It's just a lot more comfortable for us, wide receiver Lance Johnson said. It's just a lot easier for us because we've got one guy to relate to it's not two different guys calling plays for us now. With Coach Franks calling the plays, he was so busy that if we saw something open on the field, like a route or something open, we'd have to go tell (wide receivers) Coach (Aubrey) Hill, and he'd go tell Coach Pry, and then Coach Pry would go tell Coach Franks.
But right now, since we're with Coach Pry all the time, there's a one-on-one connection with him. So we can come off the sideline and go right up to Coach Pry and be like, ëCoach, we need to run this route because it's wide-open.' And then we'll come back on the field and he'll call it for us, and it will be there.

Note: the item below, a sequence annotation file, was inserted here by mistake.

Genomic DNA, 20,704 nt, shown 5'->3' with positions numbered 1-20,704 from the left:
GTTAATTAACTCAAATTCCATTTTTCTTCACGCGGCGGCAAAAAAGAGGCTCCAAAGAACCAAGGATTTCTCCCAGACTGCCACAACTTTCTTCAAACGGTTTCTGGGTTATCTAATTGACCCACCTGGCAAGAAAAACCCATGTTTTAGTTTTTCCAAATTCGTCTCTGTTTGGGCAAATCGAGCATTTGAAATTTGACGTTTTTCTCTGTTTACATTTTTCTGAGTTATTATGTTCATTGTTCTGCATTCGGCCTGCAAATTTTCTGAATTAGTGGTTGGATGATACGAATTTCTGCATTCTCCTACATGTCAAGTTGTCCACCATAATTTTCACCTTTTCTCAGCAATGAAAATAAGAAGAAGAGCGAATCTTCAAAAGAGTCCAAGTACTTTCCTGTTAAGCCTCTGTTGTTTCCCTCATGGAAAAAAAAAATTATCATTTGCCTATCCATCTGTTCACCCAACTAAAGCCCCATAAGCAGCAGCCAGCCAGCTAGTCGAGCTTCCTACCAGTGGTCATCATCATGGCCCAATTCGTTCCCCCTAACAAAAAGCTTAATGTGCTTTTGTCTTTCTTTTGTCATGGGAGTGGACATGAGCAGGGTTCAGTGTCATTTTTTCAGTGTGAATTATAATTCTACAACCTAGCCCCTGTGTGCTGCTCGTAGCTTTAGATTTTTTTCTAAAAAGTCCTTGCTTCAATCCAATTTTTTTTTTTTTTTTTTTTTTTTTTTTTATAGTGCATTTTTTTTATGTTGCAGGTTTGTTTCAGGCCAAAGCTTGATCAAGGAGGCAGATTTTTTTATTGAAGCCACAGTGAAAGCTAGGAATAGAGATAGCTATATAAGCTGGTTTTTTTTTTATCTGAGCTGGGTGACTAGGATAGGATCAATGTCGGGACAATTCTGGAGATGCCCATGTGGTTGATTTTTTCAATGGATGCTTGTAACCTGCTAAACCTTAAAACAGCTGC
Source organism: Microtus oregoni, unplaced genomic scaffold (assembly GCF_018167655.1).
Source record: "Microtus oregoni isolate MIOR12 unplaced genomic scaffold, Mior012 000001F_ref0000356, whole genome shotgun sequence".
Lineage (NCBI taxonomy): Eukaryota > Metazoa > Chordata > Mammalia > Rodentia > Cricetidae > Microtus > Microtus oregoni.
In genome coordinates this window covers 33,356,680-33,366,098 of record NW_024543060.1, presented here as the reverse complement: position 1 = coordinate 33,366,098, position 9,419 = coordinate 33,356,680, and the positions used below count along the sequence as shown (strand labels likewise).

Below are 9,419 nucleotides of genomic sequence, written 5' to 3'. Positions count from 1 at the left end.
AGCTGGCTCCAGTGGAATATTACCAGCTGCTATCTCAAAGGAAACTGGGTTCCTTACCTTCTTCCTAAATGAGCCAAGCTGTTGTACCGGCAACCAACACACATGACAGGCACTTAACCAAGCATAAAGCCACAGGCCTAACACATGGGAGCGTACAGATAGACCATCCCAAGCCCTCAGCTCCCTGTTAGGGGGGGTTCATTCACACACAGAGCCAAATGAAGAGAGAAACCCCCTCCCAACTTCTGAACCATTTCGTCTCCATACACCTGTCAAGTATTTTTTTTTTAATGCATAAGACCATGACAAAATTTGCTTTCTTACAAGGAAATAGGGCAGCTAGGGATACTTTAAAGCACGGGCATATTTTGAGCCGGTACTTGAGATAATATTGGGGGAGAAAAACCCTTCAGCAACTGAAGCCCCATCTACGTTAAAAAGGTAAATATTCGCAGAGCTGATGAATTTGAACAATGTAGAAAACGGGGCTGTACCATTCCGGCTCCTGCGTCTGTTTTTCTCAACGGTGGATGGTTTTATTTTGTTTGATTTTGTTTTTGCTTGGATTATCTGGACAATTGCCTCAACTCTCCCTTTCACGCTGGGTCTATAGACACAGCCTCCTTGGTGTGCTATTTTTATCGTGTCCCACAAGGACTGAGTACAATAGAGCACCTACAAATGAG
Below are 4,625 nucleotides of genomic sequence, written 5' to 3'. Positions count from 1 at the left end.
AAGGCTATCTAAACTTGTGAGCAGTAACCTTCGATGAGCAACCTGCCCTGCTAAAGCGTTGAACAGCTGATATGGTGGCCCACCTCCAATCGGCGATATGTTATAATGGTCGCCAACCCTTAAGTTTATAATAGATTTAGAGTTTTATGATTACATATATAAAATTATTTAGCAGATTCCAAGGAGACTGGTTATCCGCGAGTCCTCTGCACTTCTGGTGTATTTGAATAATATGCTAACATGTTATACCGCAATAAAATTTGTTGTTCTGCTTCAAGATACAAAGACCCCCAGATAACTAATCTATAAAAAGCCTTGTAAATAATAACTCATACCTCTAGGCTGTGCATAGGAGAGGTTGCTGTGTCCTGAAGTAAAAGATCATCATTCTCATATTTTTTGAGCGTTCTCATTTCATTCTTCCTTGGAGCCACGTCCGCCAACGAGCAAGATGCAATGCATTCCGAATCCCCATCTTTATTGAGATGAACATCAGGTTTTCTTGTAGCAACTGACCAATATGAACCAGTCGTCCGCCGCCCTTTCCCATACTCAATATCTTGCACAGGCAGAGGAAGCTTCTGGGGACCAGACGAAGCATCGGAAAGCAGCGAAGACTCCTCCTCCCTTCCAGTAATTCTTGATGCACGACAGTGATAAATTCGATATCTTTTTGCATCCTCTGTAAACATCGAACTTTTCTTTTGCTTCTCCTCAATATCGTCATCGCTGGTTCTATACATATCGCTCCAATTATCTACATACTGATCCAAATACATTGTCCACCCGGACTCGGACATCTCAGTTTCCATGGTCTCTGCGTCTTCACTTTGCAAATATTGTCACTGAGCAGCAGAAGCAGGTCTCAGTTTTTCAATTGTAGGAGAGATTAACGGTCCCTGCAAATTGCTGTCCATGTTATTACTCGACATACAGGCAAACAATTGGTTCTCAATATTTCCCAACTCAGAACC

Duke certainly appears headed in the right direction, but only time will tell if the progress is coming fast enough for Franks to keep his job. In 2000, the Blue Devils entered the fourth quarter with a shot at winning just three times. In 2001, they again had a legitimate chance three times but were significantly closer in more games. Last year, they won a couple games and should have won at least a couple more. This year, with a nonconference schedule that includes Western Carolina, Rice and Northwestern at home, they fully expect more victories.
This is the year that moral victories just won't do.
We definitely have to win the close ones this year, Johnson said. We're not a young team anymore. We can't have these mistakes and lapses in close games like we did last year, because we have the experience now. It's just time for us to turn it on. We only lost Jamyon and a couple of other guys, and we've basically got our core guys back. So the sky's the limit. We expect bowl games and everything.